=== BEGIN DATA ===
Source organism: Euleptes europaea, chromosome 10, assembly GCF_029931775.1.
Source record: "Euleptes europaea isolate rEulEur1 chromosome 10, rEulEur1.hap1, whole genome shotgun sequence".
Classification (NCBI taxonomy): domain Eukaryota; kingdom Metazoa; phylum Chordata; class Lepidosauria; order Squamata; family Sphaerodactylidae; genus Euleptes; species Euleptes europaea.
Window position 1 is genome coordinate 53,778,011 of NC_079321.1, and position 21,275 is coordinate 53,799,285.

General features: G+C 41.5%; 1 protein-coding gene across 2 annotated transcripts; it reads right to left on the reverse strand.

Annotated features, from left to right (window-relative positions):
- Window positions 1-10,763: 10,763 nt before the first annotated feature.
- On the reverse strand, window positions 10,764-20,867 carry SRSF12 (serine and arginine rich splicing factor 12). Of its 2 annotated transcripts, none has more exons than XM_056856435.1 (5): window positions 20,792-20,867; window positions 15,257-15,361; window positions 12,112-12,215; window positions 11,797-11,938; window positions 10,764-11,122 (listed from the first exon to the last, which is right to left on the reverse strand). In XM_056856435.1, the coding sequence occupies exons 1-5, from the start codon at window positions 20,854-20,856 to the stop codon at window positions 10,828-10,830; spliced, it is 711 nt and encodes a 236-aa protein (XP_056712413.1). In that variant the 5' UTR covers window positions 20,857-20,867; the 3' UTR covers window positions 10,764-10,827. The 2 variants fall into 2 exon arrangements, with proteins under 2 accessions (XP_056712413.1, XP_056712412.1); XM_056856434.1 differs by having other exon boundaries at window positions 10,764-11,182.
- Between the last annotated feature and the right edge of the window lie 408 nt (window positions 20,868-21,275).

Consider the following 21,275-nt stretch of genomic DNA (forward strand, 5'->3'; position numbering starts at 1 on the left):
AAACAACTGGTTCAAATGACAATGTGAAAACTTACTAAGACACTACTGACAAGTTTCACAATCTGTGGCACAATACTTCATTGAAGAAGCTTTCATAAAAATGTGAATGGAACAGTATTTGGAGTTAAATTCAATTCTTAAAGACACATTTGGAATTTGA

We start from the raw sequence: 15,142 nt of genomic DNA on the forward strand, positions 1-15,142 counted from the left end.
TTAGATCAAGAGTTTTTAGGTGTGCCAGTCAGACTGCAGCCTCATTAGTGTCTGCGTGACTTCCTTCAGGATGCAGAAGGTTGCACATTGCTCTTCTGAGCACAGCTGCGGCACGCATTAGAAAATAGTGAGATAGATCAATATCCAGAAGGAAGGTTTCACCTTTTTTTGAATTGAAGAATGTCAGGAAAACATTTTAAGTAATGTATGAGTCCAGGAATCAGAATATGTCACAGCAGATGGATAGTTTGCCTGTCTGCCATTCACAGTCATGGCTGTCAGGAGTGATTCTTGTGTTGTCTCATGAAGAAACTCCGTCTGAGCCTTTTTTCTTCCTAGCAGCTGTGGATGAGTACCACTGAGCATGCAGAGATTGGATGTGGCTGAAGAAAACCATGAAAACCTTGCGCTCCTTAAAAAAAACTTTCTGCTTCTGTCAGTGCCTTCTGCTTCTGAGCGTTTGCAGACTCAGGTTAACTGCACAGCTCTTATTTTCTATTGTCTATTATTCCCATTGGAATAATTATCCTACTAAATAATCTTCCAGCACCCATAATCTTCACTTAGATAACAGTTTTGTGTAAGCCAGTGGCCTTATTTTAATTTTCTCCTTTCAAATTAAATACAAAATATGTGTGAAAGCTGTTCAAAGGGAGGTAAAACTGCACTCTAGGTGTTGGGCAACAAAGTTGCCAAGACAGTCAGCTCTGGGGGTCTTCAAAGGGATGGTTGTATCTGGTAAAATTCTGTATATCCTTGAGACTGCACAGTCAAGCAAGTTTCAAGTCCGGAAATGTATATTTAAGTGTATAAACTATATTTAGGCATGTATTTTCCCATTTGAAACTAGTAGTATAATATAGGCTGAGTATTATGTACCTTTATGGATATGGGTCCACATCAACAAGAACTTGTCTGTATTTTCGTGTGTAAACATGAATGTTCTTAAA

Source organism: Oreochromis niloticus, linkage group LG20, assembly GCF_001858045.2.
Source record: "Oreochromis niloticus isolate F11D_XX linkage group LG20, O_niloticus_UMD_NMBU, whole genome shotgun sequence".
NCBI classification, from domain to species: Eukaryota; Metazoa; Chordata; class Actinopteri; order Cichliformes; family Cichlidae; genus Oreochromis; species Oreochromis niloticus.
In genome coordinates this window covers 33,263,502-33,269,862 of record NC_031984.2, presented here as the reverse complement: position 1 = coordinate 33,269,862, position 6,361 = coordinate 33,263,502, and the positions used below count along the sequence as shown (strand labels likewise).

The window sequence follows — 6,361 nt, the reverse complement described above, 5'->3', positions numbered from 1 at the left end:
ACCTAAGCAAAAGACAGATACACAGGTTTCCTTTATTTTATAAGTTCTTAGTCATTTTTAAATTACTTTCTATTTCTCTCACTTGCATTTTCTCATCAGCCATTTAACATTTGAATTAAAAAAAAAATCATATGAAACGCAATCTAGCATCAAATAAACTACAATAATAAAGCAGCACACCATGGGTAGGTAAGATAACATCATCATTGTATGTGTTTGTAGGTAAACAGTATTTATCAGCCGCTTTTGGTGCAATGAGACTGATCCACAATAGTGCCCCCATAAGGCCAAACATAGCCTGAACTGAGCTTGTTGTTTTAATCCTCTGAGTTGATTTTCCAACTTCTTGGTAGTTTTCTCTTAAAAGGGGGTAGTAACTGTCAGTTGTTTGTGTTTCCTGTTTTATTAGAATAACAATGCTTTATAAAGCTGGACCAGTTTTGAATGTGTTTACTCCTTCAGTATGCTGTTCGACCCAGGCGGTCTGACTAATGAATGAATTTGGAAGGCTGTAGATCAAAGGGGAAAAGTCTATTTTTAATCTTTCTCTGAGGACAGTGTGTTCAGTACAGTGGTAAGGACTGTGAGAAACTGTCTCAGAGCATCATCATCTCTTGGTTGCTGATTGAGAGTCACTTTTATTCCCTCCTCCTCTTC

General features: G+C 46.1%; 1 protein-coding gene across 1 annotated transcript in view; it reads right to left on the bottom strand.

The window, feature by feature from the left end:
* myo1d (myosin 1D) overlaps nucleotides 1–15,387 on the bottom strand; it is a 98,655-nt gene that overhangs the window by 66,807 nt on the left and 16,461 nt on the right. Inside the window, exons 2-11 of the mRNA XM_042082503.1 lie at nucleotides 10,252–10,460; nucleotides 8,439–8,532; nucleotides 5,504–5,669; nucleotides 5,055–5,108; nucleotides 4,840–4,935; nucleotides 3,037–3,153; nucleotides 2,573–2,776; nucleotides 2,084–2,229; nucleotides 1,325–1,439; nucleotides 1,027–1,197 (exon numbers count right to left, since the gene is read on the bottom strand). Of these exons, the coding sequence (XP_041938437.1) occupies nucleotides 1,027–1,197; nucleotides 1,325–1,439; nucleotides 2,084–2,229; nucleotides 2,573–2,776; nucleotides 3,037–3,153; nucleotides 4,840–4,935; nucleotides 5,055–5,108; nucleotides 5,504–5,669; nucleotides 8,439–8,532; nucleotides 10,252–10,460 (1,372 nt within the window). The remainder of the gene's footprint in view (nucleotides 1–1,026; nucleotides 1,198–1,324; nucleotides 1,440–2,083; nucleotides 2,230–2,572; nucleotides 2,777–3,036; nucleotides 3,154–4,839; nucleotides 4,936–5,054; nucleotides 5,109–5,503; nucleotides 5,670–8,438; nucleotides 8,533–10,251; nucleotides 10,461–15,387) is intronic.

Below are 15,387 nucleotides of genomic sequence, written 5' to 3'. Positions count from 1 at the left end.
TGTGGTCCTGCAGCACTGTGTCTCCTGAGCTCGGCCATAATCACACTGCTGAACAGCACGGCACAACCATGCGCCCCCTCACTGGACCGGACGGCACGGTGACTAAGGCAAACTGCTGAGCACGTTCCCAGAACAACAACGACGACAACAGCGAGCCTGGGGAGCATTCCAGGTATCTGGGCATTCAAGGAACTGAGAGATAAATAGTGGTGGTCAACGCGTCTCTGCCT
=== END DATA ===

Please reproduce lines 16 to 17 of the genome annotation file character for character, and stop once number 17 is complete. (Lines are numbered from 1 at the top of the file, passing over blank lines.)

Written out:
NCBI classification, from domain to species: Eukaryota; Metazoa; Chordata; class Actinopteri; order Cichliformes; family Cichlidae; genus Oreochromis; species Oreochromis niloticus.
In genome coordinates this window covers 33,263,502-33,269,862 of record NC_031984.2, presented here as the reverse complement: position 1 = coordinate 33,269,862, position 6,361 = coordinate 33,263,502, and the positions used below count along the sequence as shown (strand labels likewise).